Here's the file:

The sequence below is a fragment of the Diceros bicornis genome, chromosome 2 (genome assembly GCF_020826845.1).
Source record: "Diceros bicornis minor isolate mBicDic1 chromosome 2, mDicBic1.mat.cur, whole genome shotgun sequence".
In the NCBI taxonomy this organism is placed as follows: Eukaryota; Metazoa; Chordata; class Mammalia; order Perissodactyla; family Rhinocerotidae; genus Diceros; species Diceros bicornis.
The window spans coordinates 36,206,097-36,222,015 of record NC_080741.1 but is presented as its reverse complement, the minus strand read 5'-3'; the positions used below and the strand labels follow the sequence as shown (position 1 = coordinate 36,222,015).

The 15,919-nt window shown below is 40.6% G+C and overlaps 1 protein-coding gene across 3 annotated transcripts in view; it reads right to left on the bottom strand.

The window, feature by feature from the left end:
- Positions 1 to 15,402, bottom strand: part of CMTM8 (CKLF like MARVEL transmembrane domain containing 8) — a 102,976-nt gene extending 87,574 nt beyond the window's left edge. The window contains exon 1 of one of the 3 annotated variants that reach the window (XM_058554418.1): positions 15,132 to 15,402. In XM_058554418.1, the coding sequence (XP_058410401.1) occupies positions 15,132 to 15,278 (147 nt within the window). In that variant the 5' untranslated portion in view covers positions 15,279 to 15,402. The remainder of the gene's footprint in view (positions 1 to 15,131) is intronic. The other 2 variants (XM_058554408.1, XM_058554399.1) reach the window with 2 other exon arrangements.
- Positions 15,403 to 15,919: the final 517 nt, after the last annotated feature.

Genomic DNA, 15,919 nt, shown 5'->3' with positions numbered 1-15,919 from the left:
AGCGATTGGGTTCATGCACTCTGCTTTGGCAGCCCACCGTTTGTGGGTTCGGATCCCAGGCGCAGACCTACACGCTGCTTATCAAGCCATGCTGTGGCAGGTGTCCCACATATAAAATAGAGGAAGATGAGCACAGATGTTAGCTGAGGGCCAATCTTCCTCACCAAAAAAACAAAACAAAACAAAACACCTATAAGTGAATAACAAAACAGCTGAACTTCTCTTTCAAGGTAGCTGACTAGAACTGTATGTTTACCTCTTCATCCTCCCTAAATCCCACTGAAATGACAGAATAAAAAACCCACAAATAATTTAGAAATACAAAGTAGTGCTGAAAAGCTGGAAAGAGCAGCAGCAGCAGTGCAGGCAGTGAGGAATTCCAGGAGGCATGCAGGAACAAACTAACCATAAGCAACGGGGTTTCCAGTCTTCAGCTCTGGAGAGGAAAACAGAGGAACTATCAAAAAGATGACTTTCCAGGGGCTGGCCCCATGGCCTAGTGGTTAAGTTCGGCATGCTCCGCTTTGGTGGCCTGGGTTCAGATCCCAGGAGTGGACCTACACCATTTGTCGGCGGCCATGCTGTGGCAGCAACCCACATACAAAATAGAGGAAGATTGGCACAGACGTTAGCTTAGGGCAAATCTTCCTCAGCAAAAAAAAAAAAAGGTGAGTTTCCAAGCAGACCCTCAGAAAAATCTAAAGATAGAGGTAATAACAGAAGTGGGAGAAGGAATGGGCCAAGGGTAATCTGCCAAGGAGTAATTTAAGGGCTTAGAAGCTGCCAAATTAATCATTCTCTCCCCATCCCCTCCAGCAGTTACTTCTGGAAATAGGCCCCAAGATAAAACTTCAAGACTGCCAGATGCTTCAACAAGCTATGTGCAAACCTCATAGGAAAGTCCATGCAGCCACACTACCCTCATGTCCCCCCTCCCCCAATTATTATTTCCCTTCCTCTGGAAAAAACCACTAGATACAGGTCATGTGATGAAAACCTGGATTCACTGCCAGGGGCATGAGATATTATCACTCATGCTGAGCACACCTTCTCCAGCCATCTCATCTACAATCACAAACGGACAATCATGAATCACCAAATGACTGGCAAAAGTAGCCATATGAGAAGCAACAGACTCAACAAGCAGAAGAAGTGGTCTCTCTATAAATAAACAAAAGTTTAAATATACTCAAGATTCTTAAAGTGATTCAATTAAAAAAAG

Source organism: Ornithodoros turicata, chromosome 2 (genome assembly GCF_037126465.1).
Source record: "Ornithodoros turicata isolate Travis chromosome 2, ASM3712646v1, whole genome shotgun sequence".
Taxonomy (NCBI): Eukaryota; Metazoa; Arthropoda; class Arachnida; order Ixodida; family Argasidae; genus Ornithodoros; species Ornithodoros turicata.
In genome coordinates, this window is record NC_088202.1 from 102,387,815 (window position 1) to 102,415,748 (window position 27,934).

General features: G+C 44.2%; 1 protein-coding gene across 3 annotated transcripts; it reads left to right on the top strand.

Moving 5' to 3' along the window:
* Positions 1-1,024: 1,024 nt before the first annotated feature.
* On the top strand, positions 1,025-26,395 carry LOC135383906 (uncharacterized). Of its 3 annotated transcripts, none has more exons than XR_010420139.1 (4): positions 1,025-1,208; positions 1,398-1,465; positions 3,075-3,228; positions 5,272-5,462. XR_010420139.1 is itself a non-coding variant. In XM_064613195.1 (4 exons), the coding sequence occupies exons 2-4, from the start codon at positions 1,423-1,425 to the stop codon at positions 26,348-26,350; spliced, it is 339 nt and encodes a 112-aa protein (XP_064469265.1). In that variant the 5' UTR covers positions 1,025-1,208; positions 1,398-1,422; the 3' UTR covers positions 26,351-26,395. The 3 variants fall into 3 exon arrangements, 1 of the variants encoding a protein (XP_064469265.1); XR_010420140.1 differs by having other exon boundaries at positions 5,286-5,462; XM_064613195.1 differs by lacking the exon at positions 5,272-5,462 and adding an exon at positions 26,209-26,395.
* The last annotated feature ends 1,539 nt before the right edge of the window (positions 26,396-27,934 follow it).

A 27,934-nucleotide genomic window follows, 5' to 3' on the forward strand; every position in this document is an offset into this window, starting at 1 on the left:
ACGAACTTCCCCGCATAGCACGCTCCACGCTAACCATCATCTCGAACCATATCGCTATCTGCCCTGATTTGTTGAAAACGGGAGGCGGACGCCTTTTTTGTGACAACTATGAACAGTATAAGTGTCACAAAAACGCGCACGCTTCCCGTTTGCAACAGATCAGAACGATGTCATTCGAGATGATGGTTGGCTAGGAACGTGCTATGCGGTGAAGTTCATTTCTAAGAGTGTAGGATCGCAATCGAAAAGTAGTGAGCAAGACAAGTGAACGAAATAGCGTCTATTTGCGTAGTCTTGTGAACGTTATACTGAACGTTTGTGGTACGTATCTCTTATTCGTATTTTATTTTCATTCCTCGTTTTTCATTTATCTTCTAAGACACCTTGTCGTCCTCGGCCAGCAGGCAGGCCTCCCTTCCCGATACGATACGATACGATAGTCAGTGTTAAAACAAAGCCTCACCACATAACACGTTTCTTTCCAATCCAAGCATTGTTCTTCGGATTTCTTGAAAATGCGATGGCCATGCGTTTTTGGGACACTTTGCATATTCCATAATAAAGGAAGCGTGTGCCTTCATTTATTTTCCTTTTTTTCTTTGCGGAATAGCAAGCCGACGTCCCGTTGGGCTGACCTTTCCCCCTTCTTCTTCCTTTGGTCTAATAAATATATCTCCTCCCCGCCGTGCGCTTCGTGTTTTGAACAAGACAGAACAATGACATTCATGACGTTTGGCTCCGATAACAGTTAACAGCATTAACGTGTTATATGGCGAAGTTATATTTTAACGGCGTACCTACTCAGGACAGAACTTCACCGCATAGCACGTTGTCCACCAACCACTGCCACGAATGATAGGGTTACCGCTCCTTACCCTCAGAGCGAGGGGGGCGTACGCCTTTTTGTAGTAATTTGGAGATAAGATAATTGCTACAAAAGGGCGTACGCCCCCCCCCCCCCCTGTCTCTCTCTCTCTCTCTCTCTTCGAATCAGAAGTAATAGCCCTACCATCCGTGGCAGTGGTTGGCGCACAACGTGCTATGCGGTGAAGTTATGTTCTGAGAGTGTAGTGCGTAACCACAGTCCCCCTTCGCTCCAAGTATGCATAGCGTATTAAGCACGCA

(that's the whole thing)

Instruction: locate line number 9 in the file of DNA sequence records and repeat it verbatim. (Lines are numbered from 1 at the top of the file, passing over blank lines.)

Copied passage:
Genomic DNA, 15,919 nt, shown 5'->3' with positions numbered 1-15,919 from the left: